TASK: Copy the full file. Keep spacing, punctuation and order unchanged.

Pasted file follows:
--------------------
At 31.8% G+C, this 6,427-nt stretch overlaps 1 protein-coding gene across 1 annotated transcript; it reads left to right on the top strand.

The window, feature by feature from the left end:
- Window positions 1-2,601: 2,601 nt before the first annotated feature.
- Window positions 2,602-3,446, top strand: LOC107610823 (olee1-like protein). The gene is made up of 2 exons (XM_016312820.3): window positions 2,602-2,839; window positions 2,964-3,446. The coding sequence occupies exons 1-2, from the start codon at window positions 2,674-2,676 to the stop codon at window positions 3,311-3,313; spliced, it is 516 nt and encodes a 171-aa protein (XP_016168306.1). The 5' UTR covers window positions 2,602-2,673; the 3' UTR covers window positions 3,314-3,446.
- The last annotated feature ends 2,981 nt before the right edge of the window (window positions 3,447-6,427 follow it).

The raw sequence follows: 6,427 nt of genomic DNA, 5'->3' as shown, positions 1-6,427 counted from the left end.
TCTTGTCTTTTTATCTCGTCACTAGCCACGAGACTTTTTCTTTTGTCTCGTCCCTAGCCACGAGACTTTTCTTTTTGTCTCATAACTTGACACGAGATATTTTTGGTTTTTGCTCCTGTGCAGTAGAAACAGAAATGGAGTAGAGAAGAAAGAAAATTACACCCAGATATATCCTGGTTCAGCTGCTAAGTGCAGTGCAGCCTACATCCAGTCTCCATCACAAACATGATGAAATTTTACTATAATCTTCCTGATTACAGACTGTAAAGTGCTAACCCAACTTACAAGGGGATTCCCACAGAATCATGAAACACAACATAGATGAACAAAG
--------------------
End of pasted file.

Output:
At 31.8% G+C, this 6,427-nt stretch overlaps 1 protein-coding gene across 1 annotated transcript; it reads left to right on the top strand.

The window, feature by feature from the left end:
- Window positions 1-2,601: 2,601 nt before the first annotated feature.
- Window positions 2,602-3,446, top strand: LOC107610823 (olee1-like protein). The gene is made up of 2 exons (XM_016312820.3): window positions 2,602-2,839; window positions 2,964-3,446. The coding sequence occupies exons 1-2, from the start codon at window positions 2,674-2,676 to the stop codon at window positions 3,311-3,313; spliced, it is 516 nt and encodes a 171-aa protein (XP_016168306.1). The 5' UTR covers window positions 2,602-2,673; the 3' UTR covers window positions 3,314-3,446.
- The last annotated feature ends 2,981 nt before the right edge of the window (window positions 3,447-6,427 follow it).

The raw sequence follows: 6,427 nt of genomic DNA, 5'->3' as shown, positions 1-6,427 counted from the left end.
TCTTGTCTTTTTATCTCGTCACTAGCCACGAGACTTTTTCTTTTGTCTCGTCCCTAGCCACGAGACTTTTCTTTTTGTCTCATAACTTGACACGAGATATTTTTGGTTTTTGCTCCTGTGCAGTAGAAACAGAAATGGAGTAGAGAAGAAAGAAAATTACACCCAGATATATCCTGGTTCAGCTGCTAAGTGCAGTGCAGCCTACATCCAGTCTCCATCACAAACATGATGAAATTTTACTATAATCTTCCTGATTACAGACTGTAAAGTGCTAACCCAACTTACAAGGGGATTCCCACAGAATCATGAAACACAACATAGATGAACAAAG